Professor sees NSF CAREER award as path to new UAH antenna curriculum

Dr. Maria Z. A. Pour

Dr. Maria Z. A. Pour has won a National Science Foundation Early Career Development Program (CAREER) award.

Michael Mercier | UAH

New research in phased array antenna engineering and new antenna engineering classes for students at The University of Alabama in Huntsville (UAH) are being advanced after an assistant professor’s five-year, $500,000 National Science Foundation Early Career Development Program (CAREER) award.

Dr. Maria Z. A. Pour, assistant professor of electrical and computer engineering, garnered the award on her first proposal submission. CAREER awards are NSF’s most prestigious awards “in support of junior faculty who exemplify the role of teacher-scholars through research, education and the integration of education and research within the context of the mission of their organizations."

The NSF allots tenure-track junior faculty three proposals maximum for CAREER award consideration during their tenure-track career. In engineering, about 15 percent of proposals are awarded on average.

“I’m really happy to win this award, and especially on the first try," says Dr. Pour, whose research interests are in the areas of antennas, applied electromagnetics and remote sensing.

“There is a growing demand for advancement in antenna technologies," she says. “They are ubiquitous."

Dr. Pour’s proposed research focuses on phased array antennas, an array of antenna elements that create a beam of radio waves that can be electronically steered to point in different directions without moving the antennas.

“Phased array antennas have a promising potential for the next generation of wireless technologies," she says. Applications include remote sensing, advanced radar, next generation mobile communications, and wireless communications for military, space and satellites.

“This new research opens the doors to electronically reconfiguring the element spacing and the radiation patterns with wide-angle scanning capabilities," says Dr. Pour.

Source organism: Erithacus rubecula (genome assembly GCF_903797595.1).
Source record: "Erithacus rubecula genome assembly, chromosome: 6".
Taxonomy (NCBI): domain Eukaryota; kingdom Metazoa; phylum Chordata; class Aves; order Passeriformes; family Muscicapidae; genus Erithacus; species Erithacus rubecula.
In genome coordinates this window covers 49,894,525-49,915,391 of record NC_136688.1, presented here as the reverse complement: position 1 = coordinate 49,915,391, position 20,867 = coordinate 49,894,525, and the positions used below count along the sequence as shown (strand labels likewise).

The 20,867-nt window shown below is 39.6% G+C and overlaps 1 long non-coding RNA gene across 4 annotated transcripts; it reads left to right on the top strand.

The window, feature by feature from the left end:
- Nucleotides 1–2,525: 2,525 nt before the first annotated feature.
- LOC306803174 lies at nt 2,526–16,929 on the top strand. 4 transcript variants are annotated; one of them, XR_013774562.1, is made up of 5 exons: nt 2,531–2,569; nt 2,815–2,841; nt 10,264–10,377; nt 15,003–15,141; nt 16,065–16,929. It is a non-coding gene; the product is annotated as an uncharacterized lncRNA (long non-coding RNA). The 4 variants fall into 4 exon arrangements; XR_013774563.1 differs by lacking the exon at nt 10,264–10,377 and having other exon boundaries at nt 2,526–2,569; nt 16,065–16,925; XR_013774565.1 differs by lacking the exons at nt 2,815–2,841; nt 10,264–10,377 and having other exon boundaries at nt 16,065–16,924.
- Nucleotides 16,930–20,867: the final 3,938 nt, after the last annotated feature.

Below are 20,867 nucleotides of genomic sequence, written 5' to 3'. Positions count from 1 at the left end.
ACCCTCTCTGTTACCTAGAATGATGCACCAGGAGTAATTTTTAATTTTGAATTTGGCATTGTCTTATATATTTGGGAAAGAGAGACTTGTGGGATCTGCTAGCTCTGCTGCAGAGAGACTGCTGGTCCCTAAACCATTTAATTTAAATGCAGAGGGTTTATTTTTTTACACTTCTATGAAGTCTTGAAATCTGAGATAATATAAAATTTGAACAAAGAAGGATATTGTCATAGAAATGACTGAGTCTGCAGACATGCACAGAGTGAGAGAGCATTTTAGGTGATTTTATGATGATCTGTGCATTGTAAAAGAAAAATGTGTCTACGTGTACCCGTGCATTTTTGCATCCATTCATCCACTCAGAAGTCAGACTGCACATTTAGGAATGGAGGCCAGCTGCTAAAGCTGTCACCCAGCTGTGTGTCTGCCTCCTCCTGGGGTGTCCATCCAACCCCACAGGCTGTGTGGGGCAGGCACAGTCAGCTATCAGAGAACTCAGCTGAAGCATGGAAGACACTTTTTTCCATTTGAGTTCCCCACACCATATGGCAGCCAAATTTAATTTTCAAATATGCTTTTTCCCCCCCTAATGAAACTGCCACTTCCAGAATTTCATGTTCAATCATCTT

The research will pave the way to a new phased array antenna design and then a prototype. Initial experimental efforts will be performed at UAH and Huntsville’s Adtran Inc. Full prototype testing will be conducted at the University of Michigan’s Radiation Laboratory (Radlab).

In a military technology environment like Huntsville’s, antenna engineering is a subject of much interest. Yet while demand grows, finding people trained in these technologies can be difficult.

That’s why Dr. Pour’s proposal includes an outreach program to foster participation by local colleges in antenna research activities, to engage high school students in workshops held at UAH and to attract young students, particularly from underrepresented groups, to study Science, Technology, Engineering and Mathematics (STEM) subjects. Her plans have been well received by Alabama A&M University and by Huntsville City Schools.

“Currently, there’s a noticeable shortage in antenna scientists and engineers," says Dr. Pour. Students who matriculate in these areas have excellent chances of finding employment upon graduation, she says.

An antenna workshop at UAH will draw together students from high schools and college with professionals working in this field from the greater Huntsville area, Dr. Pour says.

By filling the workshop with STEM education opportunities and student research reports, she hopes to reach out to spark early interest in young students and provide an atmosphere where students can connect with those already in industry.

“This will open many opportunities for students to establish relationships and to find internships and cooperative work opportunities," says Dr. Pour. “My plan with this workshop is to be able to foster those types of beneficial relationships."


Dr. Maria Z. A. Pour

Jim Steele